What is it lacking? Godson: Where I find we are lacking is the decline of "big name" concerts in our city. I know it seems odd that I say that, being a local artist, but having the big names up here gives huge opportunities for local bands to open up for them or play alongside them and learn from them. It creates excitement both for the artists and concertgoers. It's a great way to get your name out there to ones who may not have been able to see you in the first place. These concerts are heavily attended by us YK’ers because it's a big event and because of that, your name becomes established too. I got my big break in town by opening up for Great Big Sea when they came up, which exposed a whole new audience to my music.

Do you still have your recording studio and services? Godson: I have a studio that I carry around with me all the time. We've gotten to the point where all you need is a computer and a microphone. I do a lot of workshops in the northern communities, teaching the kids how to write and perform hip hop in a positive way. I bring my "studio" with me and they all get a chance to record too!

Godson: Yes and no. I'll word it this way; you can make a living out of music "based" in Yellowknife, but to do it all in Yellowknife, I'm gonna say no. Let me tell ya, I took the leap almost two years ago to do music full time and I did it for a year. It was great, it was fun and financially I got by, however, most of the gigs took place outside of Yellowknife. I'm sure any other established touring Yellowknifer can tell you the same thing. There's only so many times you can perform in Yellowknife before you water yourself down to the local audience. This is why I may only perform once or twice a year here in my hometown. But I only say this because I've been performing here for about 18 years. For newer artists, I say play, play, play! Get your name out there.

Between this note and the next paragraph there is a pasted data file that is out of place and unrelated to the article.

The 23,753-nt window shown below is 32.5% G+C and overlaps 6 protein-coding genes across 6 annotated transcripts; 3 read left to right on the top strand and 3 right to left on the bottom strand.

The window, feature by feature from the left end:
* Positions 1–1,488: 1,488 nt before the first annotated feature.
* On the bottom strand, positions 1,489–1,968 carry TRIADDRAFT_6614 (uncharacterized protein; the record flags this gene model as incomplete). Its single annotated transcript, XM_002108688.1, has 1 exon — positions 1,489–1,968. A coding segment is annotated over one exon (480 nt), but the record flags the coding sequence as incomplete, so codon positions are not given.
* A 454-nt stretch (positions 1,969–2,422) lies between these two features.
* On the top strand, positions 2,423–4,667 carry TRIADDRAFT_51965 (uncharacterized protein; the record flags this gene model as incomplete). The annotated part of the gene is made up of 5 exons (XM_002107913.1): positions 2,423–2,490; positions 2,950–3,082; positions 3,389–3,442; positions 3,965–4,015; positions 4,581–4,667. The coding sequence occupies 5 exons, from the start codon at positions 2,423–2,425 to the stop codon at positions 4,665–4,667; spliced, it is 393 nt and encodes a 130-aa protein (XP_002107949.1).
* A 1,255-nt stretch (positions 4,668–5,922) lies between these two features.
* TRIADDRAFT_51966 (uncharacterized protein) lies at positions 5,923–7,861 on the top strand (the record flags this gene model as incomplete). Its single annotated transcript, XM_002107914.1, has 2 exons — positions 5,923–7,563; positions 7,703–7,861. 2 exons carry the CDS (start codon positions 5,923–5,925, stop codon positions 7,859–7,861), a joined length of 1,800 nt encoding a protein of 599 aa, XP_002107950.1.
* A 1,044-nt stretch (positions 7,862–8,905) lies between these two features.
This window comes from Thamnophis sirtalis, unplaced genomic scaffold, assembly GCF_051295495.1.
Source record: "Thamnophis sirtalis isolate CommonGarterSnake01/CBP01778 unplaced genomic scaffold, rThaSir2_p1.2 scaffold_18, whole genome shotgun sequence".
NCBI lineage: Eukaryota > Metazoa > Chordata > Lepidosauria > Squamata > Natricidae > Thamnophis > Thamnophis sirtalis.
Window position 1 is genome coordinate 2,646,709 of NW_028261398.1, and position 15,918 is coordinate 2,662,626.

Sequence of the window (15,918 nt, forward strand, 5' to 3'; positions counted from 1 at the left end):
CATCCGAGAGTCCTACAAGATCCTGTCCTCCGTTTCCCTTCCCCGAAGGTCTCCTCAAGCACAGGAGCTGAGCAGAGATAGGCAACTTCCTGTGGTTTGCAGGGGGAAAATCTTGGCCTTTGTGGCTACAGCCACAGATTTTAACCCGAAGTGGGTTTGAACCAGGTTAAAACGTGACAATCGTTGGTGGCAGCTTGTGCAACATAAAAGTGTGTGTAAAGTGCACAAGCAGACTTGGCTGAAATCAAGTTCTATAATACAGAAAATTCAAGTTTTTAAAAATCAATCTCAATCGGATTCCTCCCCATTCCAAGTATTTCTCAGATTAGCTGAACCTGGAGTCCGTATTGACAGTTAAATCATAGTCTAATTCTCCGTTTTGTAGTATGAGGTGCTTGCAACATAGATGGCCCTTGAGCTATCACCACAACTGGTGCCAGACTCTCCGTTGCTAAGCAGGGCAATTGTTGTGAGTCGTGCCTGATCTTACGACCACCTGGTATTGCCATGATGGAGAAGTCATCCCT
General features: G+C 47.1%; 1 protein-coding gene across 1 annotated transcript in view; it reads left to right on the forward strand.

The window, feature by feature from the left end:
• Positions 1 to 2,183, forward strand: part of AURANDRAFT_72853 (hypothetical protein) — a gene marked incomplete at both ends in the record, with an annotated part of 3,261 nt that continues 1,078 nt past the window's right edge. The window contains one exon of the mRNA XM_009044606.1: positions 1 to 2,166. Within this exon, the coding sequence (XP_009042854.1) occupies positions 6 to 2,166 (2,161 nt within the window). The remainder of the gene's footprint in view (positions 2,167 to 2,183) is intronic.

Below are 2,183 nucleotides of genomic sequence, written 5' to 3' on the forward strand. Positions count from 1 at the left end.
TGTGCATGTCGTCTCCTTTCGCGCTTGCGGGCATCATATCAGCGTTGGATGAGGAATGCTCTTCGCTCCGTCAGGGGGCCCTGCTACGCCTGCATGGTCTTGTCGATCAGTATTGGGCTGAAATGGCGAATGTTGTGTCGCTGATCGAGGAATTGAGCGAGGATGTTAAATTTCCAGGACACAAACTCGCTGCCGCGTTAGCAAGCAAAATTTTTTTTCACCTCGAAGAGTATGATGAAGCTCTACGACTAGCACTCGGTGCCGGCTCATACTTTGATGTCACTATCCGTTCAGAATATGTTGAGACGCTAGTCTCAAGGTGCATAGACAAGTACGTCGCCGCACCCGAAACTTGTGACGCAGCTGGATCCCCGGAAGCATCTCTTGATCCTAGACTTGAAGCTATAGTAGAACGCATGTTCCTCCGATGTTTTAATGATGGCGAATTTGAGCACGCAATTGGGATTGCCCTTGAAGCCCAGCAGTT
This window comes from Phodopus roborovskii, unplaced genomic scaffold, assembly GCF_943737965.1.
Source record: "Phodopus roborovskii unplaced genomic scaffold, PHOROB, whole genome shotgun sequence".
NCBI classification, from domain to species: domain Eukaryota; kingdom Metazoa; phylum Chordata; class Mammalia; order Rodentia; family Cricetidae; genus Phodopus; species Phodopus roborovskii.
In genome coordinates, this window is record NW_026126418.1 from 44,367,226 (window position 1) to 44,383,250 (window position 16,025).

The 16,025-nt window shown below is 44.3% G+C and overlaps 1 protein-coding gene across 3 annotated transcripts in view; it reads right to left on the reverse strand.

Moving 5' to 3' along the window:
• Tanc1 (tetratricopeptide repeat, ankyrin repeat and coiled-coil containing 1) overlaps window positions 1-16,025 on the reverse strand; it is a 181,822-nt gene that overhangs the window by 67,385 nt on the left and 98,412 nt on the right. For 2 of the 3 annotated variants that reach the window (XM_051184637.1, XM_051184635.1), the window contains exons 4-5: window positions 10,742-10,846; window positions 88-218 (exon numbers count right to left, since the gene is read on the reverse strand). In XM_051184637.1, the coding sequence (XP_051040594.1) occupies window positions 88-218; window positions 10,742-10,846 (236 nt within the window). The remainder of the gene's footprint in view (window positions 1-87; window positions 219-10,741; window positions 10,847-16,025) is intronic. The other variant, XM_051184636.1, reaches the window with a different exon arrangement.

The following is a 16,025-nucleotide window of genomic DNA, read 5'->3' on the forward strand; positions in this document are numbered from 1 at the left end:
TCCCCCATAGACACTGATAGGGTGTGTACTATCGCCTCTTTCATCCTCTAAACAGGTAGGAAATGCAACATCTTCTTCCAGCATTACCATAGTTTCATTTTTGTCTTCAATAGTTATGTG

What are you working on musically these days? Godson: Musically, I'm starting to work on a new album. It's been three years since my last so I hope to put out album number 11 later this year. I've always had ideas floating around my head as to what kind of approach I will have this time around. But I'll leave that as a secret for now ;)

What would you say has been the highlight of your musical career to date? Godson: There have been so many. Each topping the last. But by far the biggest highlight was receiving the Queen Elizabeth ll Diamond Jubilee Medal this year. I got to fly to Ottawa to receive this medal from the Governor General. Really put a stamp on the 18 years of hard work I put into this.

What are your thoughts on the importance of having Folk on the Rocks in Yellowknife? Godson: Folk on The Rocks is such a staple to our music scene. It gives our city its own identity, which we can be proud of. It also lets our musical community collaborate with some of the best from the south. It really is the best thing about our music scene. I've been involved in many aspects of it. As a performer, as an MC and even as part of the selections committee.

Godson DJ’s every other Saturday night at Sam’s Monkey Tree in Frame Lake. You can sample his music and videos at his website www.thegodson.com

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Adult (19+): $80/day, $105/wknd Youth (8-18)/Senior (60+): $48/day, $60/wknd

Gate tickets (July 20 - 21)

Adult (19+): $90/day, $120/wknd Youth (8-18)/Senior (60+): $55/day, $70/wknd (All prices include GST and handling fee)

Tickets available at

Fiddles & Stix, 5018-52nd St., Yellowknife And online at folkontherocks.com 867-920-7806

Rock the Folks July 19

separate charges apply

Warm the Rocks July 20 taking place at the festival

Festival Weekend July 20-21

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FOLK ON THE ROCKS 2013 Hello Folkers,

There are a few other people that we need to thank. Pearl Rachinsky, Festival Coordinator, has both the left brain capacity to manage performer accommodation and travel, and the right brain ability to create this year’s wonderful graphics. Keith MacNeill, Artistic Coordinator, keeps our arts edge well managed and has